And that's the problem with it. North's music is constantly telling you what you "should" feel whereas in the film as it stands the only accompaniment is a sparse sound effects track. You get the same sense of space and isolation from this, but without the theatrics of the score. And again, the music is non-stop. There is no "breathing room" for the sequence and no respite from the dramatics.
One becomes aware watching both "versions" that the non-scored film requires input (and attention) from the audience to tell its story. There is no dialog (sorry, the ape grunts don't count) and no narration (though in the screenplay there was), and so the audience has to meet the film more than half-way in order to get anything out of it. With North's score emotional information is provided, allowing less attention from the audience and I'd speculate less involvement. Plus, the music brings a very real sense of artificiality to the scene. For that reason, the ape costumes seem less real, the action more rehearsed, and for this sequence, at the very start of the film, that's like taking any semblance of verisimilitude and clubbing it with a tibia.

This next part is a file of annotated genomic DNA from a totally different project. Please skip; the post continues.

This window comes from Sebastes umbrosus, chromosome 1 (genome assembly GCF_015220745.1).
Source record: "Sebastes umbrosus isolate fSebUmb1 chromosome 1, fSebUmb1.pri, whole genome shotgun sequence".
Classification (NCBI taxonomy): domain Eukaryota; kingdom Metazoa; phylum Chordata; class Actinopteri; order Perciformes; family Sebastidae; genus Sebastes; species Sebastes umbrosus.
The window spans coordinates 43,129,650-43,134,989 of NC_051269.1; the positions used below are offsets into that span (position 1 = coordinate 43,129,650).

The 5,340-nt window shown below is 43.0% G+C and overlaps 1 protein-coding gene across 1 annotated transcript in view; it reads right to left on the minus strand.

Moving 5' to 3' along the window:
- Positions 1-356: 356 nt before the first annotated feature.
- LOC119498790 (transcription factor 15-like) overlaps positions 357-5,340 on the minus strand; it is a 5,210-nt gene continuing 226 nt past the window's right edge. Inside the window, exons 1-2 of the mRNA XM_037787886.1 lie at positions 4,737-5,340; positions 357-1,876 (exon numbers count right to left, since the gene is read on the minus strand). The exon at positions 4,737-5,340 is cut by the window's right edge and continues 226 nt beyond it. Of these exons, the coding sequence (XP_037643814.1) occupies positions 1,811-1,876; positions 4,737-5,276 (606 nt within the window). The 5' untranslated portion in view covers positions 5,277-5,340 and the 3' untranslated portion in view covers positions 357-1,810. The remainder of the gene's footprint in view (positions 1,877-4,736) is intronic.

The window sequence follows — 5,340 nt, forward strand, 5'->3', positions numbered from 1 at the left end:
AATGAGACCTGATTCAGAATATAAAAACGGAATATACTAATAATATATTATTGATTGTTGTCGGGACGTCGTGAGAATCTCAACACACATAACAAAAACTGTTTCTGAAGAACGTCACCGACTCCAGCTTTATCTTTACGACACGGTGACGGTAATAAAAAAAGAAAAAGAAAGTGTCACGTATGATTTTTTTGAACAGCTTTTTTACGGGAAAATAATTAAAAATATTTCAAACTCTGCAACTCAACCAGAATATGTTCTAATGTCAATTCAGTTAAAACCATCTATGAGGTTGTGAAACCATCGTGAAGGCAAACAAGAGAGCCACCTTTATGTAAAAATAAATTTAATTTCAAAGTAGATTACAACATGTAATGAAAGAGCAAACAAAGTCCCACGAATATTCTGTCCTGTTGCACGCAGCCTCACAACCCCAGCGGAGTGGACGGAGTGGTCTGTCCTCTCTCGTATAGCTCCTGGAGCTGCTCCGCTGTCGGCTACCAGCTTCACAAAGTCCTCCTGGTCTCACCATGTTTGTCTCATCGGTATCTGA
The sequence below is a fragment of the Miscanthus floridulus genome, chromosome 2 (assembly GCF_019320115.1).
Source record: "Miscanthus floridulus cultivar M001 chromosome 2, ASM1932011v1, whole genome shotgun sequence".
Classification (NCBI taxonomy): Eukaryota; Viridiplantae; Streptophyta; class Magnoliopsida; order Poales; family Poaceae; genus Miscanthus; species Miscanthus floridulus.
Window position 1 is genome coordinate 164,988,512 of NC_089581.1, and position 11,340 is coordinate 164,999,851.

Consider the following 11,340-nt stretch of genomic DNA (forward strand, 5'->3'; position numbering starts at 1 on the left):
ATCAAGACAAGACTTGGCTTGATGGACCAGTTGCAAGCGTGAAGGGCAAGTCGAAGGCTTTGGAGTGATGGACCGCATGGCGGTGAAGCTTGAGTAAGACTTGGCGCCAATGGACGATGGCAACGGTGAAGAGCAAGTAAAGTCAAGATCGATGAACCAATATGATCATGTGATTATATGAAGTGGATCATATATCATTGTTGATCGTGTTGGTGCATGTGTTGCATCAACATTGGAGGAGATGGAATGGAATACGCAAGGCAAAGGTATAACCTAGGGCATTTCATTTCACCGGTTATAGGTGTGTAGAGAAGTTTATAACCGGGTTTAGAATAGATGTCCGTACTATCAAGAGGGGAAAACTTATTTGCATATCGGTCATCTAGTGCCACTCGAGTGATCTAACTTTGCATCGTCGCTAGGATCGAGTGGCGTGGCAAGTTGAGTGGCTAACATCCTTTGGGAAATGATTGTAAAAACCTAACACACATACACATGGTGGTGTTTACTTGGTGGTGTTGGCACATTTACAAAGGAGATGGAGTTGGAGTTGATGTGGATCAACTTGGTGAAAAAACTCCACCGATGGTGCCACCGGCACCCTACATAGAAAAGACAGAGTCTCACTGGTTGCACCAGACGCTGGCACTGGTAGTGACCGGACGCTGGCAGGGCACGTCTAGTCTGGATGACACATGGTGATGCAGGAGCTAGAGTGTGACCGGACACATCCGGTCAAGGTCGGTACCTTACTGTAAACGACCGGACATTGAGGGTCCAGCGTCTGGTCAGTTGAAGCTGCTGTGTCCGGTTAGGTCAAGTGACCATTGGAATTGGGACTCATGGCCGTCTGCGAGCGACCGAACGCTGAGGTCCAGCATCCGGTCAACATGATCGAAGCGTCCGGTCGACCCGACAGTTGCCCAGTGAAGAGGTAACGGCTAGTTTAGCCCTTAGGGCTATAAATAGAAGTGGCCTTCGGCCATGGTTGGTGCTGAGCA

The Waltz of Technology: whispy flutters and keening strings
The section of the transit to the Moon is where it gets really messy.
The music is less of a perfect match (in "The Dawn of Man" North actually accentuates every little nuance) owing to the late arrival of special effects and Kubrick tinkering with the film after a disasterous preview. But you can get the direction North was going in.
For the space-docking sequence, his music is fluttery and high-flying--a valid evocation of grace and flight. But when the scene shifts to the ship's interior--and Floyd's floating pen--North's music turns atonal and strange--dissonant and other-worldly.
And that is so wrong.